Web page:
Sarkozy released after two days of grilling in 'Kadhafi millions' probe

Gregory DANEL, Sophie DEVILLER
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Sarkozy has dismissed the allegations as the rantings of vindictive Libyan regime members who were furious over France's military intervention in Libya

Former French president Nicolas Sarkozy was released from custody Wednesday evening after two days of questioning over allegations that the late Libyan dictator Moamer Kadhafi helped finance his 2007 election campaign.

"Nicolas Sarkozy is no longer in custody," a source close to the case told AFP.

The source did not say whether the 63-year-old ex-leader had been cleared of suspicion or still faces possible charges over claims that he accepted millions of euros from Kadhafi, delivered in suitcases stuffed with bills.

Sarkozy was first taken into custody on Tuesday morning and grilled for 15 hours before being allowed to leave for the night before the questioning resumed on Wednesday morning.

His lawyers refused to comment throughout.

Investigators probing the most sensational in a string of allegations that have seriously tarnished Sarkozy's reputation and tripped up his attempt at a political comeback are looking into possible misuse of public funds, corruption and illegal campaign financing.

Since 2013, investigators have been looking into claims by several figures in Kadhafi's ousted regime, including his son Seif al-Islam, that Sarkozy was on the take in 2007 from the man he helped topple four years later.

The case is France's most explosive political financing scandal.

Since being voted out of office after one term in 2012 Sarkozy has already been charged in two other cases.

One relates to a system of fake invoices devised to mask overspending on his failed 2012 election campaign, the other is for alleged influence peddling involving a judge.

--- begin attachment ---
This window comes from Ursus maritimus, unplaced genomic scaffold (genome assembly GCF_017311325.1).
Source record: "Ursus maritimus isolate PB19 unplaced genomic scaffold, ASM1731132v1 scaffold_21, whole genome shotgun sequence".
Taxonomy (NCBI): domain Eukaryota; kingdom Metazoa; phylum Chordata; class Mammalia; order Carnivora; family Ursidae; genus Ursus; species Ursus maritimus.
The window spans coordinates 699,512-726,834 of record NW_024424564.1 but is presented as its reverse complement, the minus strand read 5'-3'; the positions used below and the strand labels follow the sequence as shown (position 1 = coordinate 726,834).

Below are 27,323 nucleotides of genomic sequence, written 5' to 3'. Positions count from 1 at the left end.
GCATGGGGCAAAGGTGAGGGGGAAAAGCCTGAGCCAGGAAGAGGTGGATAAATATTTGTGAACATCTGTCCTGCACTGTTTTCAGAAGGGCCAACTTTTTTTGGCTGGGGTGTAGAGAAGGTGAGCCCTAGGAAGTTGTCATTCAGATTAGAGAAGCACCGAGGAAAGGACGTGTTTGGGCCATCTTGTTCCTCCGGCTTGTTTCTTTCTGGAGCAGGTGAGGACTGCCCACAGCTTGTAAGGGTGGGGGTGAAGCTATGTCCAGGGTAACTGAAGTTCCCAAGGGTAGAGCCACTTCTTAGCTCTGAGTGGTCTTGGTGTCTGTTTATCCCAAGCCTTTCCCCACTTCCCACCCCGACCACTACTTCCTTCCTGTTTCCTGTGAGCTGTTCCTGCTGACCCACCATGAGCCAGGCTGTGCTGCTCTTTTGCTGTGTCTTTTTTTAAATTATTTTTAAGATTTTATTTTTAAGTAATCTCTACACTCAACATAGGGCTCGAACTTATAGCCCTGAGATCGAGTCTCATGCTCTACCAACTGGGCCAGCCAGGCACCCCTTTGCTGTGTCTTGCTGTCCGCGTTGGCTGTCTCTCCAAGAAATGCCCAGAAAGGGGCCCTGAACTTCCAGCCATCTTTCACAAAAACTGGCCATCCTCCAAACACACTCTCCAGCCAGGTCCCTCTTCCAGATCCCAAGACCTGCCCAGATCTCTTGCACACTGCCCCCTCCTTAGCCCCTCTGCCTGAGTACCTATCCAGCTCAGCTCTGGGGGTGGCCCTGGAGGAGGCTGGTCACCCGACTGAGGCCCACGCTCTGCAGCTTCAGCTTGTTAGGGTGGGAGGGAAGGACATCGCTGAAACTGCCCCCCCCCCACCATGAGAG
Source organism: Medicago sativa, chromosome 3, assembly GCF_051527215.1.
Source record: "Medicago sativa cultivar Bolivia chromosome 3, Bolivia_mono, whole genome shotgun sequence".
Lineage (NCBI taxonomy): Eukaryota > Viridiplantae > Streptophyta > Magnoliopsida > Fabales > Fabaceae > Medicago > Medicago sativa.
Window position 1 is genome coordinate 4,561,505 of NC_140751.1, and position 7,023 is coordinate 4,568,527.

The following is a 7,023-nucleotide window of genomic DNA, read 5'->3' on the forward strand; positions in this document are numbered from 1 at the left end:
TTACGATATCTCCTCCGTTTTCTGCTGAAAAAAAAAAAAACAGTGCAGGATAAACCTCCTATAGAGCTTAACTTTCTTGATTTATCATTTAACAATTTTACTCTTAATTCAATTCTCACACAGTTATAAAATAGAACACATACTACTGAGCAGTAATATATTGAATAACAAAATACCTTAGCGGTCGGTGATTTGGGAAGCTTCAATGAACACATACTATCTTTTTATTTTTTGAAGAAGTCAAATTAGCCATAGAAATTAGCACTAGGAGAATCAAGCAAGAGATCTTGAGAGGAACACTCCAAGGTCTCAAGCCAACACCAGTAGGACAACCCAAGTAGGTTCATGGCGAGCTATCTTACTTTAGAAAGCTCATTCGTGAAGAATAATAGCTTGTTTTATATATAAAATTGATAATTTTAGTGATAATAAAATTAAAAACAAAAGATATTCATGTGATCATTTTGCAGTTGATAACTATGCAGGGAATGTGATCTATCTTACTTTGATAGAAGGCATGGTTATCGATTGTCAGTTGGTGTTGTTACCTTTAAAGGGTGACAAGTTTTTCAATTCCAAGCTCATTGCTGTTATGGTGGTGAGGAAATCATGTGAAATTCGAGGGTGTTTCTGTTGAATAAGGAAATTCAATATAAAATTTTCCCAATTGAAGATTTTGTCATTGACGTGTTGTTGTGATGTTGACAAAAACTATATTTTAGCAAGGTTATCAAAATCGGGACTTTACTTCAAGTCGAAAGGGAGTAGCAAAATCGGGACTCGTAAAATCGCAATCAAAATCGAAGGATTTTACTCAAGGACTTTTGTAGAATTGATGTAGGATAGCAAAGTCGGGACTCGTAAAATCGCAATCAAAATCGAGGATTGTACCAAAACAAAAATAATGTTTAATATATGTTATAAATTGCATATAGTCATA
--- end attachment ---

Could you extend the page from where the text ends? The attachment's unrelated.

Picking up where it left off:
His right-wing Republicans party has so far given Sarkozy unanimous backing, but there are signs of unease among some senior conservatives who fear the fallout of the latest episode involving their former leader.

Brice Hortefeux, a Sarkozy ally who was a top minister during his presidency, was also questioned Tuesday.

"Mr Hortefeux again assured that there was no financing from Libya or any foreign country," his lawyer Jean-Yves Dupeux told AFP.

- Suitcases of cash? -

In 2011, as NATO-backed forces were driving Kadhafi out of power, Seif al-Islam told the Euronews network that "Sarkozy must first give back the money he took from Libya to finance his electoral campaign."

Sarkozy has dismissed the allegations as the rantings of vindictive Libyan regime members who were furious over France's military intervention in Libya that helped end Kadhafi's 41-year rule and led to his death.

The former French leader has also sued the investigative website Mediapart, which has led media coverage of the Libyan allegations since 2012 and published a document allegedly signed by Libya's intelligence chief showing that Kadhafi had agreed to fund Sarkozy to the tune of 50 million euros ($62 million).

The case drew heightened scrutiny in November 2016 when a Franco-Lebanese businessman admitted delivering three cash-stuffed suitcases from the Libyan leader in 2006 and 2007 as contributions towards Sarkozy's first presidential run.

In an interview, again with Mediapart, Ziad Takieddine claimed he provided 1.5 to 2 million euros in 200-euro and 500-euro notes each time and was given the money by Kadhafi's military intelligence chief Abdallah Senussi.

The legal investigation is looking into these allegations, as well as a 500,000-euro foreign cash transfer to Sarkozy ally Claude Gueant, and the sale of a luxury villa in 2009 in the south of France to a Libyan investment fund for an allegedly inflated price.

- Legal pressures -

It is not the first time Sarkozy has been brought in for questioning.

In July 2014 he became the first former French president to enter police custody over a separate inquiry into claims that he tried to interfere in one of several investigations that have dogged him since leaving office.

Investigating magistrates have recommended meanwhile that he stand trial for illegal campaign financing over his failed 2012 re-election bid.

The prosecution claims Sarkozy spent nearly double the legal limit of 22.5 million euros ($24 million) on that campaign, using false billing from a public relations firm called Bygmalion.

Sarkozy claims he knew nothing about the fraudulent practices.

Sarkozy failed in his comeback bid for the presidency in November 2016 and has stepped back from frontline politics since then, but he still holds considerable influence with the Republicans party.

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